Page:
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Some in US military suspended for Afghan hospital attack

Published:Wednesday | November 25, 2015 | 11:15 AM
An employee of Doctors Without Borders walks inside the charred remains of their hospital after it was hit by a US airstrike in Kunduz, Afghanistan, on October 15.


United States (US) soldiers and airmen who killed and wounded dozens of civilians in a strike on an Afghanistan hospital violated the rules of engagement and have been suspended as they await disciplinary action, US military officials said yesterday.

Briefing reporters on the results of two investigations, General John Campbell, the US commander in Afghanistan, described an egregious series of human and technical failures that led a US warplane to mistakenly destroy a medical charity's hospital in northern Afghanistan last month. But Campbell and other officials would not say how many people had been removed from their jobs or whether those high up the chain of command will be subject to discipline.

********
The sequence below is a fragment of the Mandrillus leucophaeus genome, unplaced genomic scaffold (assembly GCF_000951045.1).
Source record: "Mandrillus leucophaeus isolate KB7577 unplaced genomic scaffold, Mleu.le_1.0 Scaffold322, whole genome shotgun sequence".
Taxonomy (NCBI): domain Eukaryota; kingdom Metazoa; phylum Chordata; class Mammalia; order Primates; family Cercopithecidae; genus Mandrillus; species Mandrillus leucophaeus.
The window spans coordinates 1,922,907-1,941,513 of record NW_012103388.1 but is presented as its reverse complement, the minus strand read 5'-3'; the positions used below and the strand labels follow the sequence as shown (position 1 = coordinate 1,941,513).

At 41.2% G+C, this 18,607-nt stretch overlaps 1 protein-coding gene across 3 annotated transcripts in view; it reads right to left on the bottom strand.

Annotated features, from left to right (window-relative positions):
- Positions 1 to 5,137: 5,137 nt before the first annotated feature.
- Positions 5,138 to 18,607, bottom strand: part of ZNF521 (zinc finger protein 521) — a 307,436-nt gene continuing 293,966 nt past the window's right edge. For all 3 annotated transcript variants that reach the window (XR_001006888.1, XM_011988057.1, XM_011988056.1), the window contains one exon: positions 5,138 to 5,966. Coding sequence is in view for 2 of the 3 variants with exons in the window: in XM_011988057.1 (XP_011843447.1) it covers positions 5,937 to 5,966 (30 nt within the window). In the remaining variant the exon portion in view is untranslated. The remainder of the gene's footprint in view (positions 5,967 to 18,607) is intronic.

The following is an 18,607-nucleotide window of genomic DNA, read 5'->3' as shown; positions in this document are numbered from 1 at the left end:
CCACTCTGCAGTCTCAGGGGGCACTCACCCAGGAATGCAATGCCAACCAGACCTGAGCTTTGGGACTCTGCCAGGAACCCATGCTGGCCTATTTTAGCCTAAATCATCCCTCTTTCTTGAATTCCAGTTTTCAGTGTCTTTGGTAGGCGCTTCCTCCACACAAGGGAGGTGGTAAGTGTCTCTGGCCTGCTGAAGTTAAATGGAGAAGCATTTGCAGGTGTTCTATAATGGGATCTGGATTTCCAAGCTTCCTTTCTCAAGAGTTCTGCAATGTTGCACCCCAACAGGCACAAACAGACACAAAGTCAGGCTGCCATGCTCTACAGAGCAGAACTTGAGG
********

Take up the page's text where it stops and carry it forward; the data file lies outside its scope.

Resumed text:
Officials said the crew of an AC-130 gunship had been dispatched to hit a Taliban command centre in a different building, 450 yards (metres) away. However, hampered by problems with their targeting sensors, the crew relied on a physical description that led them to begin firing at a hospital run by the Doctors Without Borders medical charity, even though they saw no hostile activity there.

Many chances to avert the error were missed, officials said.